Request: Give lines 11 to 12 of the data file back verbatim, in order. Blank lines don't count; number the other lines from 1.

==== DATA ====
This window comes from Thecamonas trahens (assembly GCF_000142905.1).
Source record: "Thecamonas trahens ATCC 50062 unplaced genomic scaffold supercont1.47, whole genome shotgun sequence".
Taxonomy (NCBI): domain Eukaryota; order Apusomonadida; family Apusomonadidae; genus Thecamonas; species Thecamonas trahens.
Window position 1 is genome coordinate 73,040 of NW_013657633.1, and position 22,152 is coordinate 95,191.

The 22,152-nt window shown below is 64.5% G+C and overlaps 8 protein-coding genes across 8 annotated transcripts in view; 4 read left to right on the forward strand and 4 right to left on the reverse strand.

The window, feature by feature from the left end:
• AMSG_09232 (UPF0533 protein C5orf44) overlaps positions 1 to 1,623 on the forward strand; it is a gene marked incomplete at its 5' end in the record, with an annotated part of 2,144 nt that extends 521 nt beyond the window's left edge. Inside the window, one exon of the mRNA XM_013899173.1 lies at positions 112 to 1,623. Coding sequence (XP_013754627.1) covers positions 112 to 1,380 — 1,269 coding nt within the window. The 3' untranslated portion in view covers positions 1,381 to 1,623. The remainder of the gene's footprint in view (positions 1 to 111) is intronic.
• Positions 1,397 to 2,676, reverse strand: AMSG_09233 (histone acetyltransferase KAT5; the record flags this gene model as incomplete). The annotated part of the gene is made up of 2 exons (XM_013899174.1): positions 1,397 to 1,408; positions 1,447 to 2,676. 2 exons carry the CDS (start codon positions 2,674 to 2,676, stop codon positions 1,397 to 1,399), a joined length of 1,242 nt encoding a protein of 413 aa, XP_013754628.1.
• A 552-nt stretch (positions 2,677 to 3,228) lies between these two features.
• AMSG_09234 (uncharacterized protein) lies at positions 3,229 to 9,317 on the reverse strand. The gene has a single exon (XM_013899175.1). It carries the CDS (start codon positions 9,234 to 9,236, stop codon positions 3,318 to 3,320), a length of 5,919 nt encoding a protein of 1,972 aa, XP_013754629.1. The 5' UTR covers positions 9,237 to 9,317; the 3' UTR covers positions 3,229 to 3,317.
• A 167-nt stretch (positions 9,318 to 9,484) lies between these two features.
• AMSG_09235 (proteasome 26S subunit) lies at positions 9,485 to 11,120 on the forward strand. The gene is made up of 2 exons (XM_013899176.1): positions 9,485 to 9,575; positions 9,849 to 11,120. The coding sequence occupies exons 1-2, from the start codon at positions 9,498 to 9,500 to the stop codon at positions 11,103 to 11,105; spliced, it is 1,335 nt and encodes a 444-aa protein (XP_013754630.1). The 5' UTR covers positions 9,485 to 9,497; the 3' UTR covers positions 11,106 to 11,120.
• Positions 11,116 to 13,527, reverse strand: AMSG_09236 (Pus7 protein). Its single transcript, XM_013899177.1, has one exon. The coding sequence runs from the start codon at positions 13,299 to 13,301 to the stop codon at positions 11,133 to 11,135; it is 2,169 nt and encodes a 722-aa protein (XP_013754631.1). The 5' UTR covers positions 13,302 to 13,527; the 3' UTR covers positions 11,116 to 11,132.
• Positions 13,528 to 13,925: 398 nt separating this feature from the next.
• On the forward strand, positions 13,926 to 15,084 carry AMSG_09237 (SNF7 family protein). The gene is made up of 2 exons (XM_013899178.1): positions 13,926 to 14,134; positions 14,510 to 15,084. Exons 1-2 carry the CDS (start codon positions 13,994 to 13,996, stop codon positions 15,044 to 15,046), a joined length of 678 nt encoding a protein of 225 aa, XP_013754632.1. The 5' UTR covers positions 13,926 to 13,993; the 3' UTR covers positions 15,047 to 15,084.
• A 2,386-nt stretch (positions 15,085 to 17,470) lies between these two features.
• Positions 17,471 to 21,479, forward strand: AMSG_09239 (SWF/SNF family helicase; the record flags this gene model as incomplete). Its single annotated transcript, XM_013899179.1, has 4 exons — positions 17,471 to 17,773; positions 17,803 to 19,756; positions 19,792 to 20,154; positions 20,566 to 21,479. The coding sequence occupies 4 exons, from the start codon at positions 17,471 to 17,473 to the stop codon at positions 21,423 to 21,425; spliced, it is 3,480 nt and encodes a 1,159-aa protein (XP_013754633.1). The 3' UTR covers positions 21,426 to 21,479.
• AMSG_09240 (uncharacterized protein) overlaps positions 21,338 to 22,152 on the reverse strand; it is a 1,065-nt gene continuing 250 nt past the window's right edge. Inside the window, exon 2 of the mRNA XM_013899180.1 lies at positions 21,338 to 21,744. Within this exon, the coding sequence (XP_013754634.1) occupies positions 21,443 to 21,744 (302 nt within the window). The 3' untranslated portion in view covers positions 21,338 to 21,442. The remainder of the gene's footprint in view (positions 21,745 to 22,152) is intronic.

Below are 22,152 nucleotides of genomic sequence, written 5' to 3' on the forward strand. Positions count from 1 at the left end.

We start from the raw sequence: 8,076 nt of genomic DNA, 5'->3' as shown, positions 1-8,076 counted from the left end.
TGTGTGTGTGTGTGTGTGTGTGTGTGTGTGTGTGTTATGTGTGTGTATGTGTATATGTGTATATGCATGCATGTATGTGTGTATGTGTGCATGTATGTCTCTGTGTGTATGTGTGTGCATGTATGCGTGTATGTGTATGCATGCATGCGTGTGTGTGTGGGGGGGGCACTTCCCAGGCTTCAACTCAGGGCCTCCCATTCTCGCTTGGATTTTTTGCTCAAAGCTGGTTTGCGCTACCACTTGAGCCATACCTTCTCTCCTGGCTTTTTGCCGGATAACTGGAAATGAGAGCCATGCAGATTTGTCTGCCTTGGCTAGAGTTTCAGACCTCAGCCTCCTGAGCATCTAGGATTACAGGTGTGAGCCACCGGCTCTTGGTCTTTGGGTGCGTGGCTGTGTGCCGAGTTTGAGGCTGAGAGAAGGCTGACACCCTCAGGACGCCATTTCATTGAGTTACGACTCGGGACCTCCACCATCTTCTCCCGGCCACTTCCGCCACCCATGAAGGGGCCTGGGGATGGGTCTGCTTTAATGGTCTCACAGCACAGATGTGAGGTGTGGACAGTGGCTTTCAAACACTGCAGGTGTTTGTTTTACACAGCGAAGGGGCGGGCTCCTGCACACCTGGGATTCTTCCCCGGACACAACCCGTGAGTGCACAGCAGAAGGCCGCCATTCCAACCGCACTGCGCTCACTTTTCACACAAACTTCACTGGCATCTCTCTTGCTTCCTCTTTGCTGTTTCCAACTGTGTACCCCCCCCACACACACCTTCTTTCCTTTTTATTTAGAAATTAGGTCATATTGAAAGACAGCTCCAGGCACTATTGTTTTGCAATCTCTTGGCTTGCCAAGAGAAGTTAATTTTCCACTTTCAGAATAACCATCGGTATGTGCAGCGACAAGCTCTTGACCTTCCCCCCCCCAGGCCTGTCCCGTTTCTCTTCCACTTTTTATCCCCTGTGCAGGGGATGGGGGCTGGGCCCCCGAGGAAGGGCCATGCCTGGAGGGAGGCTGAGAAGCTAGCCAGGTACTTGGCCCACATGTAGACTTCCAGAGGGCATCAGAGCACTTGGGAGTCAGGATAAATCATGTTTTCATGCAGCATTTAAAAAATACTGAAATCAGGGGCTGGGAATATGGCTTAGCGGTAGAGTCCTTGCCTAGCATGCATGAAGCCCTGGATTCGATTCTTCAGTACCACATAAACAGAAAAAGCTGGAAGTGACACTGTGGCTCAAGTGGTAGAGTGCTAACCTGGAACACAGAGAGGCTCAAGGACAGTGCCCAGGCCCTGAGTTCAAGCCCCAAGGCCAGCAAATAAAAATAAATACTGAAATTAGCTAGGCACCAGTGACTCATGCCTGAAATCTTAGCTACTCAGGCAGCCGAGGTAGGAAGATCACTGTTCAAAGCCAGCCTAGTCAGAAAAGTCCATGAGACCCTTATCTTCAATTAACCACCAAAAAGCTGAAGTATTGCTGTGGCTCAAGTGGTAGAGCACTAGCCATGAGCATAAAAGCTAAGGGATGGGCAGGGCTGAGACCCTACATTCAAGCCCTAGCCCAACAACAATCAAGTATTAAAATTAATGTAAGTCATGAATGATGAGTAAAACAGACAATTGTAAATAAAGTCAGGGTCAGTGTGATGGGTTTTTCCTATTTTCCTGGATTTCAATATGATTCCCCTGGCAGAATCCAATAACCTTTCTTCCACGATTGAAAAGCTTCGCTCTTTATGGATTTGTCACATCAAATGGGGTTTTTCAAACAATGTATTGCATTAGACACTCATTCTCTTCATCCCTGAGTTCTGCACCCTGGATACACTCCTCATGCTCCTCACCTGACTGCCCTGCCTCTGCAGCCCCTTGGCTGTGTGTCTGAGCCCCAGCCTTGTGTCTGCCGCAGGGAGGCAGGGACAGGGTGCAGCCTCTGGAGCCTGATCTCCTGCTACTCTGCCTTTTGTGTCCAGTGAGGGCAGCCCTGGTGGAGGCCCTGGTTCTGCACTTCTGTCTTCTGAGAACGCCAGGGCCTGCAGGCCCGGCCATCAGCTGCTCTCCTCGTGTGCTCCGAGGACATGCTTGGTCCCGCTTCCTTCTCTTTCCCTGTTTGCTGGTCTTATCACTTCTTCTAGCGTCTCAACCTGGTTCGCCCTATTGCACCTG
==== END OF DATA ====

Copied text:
• A 167-nt stretch (positions 9,318 to 9,484) lies between these two features.
• AMSG_09235 (proteasome 26S subunit) lies at positions 9,485 to 11,120 on the forward strand. The gene is made up of 2 exons (XM_013899176.1): positions 9,485 to 9,575; positions 9,849 to 11,120. The coding sequence occupies exons 1-2, from the start codon at positions 9,498 to 9,500 to the stop codon at positions 11,103 to 11,105; spliced, it is 1,335 nt and encodes a 444-aa protein (XP_013754630.1). The 5' UTR covers positions 9,485 to 9,497; the 3' UTR covers positions 11,106 to 11,120.